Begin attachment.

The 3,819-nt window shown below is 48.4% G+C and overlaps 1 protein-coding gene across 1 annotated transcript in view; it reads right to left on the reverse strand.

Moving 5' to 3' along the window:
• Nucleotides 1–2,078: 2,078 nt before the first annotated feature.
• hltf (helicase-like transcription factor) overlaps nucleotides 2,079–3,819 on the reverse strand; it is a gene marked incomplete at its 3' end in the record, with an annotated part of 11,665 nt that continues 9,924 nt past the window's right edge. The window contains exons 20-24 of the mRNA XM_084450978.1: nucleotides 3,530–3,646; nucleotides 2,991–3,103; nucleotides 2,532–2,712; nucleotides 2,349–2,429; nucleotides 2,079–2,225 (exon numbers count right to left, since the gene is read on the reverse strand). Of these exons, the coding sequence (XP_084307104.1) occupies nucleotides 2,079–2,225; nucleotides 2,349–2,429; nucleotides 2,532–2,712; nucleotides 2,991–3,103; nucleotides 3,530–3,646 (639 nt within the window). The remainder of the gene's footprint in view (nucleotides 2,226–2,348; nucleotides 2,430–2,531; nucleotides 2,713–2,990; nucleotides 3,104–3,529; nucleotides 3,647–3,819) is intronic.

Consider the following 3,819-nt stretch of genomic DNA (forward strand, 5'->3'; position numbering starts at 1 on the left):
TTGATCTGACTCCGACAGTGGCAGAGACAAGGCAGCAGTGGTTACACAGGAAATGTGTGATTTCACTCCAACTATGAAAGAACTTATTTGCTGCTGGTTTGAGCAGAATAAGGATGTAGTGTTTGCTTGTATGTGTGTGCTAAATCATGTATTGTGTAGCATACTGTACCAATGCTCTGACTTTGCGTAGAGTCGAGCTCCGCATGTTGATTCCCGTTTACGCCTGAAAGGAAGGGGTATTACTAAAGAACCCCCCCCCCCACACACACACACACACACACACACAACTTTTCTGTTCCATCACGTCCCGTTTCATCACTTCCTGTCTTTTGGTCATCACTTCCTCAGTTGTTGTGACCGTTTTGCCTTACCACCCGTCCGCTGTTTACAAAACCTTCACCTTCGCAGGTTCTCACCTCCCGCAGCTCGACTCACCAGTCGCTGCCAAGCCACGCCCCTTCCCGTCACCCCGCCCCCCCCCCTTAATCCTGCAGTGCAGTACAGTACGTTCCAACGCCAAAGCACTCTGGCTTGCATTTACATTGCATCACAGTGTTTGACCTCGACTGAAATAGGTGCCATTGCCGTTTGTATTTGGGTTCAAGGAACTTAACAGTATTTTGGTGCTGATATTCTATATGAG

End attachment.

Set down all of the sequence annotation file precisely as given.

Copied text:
The 3,819-nt window shown below is 48.4% G+C and overlaps 1 protein-coding gene across 1 annotated transcript in view; it reads right to left on the reverse strand.

Moving 5' to 3' along the window:
• Nucleotides 1–2,078: 2,078 nt before the first annotated feature.
• hltf (helicase-like transcription factor) overlaps nucleotides 2,079–3,819 on the reverse strand; it is a gene marked incomplete at its 3' end in the record, with an annotated part of 11,665 nt that continues 9,924 nt past the window's right edge. The window contains exons 20-24 of the mRNA XM_084450978.1: nucleotides 3,530–3,646; nucleotides 2,991–3,103; nucleotides 2,532–2,712; nucleotides 2,349–2,429; nucleotides 2,079–2,225 (exon numbers count right to left, since the gene is read on the reverse strand). Of these exons, the coding sequence (XP_084307104.1) occupies nucleotides 2,079–2,225; nucleotides 2,349–2,429; nucleotides 2,532–2,712; nucleotides 2,991–3,103; nucleotides 3,530–3,646 (639 nt within the window). The remainder of the gene's footprint in view (nucleotides 2,226–2,348; nucleotides 2,430–2,531; nucleotides 2,713–2,990; nucleotides 3,104–3,529; nucleotides 3,647–3,819) is intronic.

Consider the following 3,819-nt stretch of genomic DNA (forward strand, 5'->3'; position numbering starts at 1 on the left):
TTGATCTGACTCCGACAGTGGCAGAGACAAGGCAGCAGTGGTTACACAGGAAATGTGTGATTTCACTCCAACTATGAAAGAACTTATTTGCTGCTGGTTTGAGCAGAATAAGGATGTAGTGTTTGCTTGTATGTGTGTGCTAAATCATGTATTGTGTAGCATACTGTACCAATGCTCTGACTTTGCGTAGAGTCGAGCTCCGCATGTTGATTCCCGTTTACGCCTGAAAGGAAGGGGTATTACTAAAGAACCCCCCCCCCCACACACACACACACACACACACACAACTTTTCTGTTCCATCACGTCCCGTTTCATCACTTCCTGTCTTTTGGTCATCACTTCCTCAGTTGTTGTGACCGTTTTGCCTTACCACCCGTCCGCTGTTTACAAAACCTTCACCTTCGCAGGTTCTCACCTCCCGCAGCTCGACTCACCAGTCGCTGCCAAGCCACGCCCCTTCCCGTCACCCCGCCCCCCCCCCTTAATCCTGCAGTGCAGTACAGTACGTTCCAACGCCAAAGCACTCTGGCTTGCATTTACATTGCATCACAGTGTTTGACCTCGACTGAAATAGGTGCCATTGCCGTTTGTATTTGGGTTCAAGGAACTTAACAGTATTTTGGTGCTGATATTCTATATGAG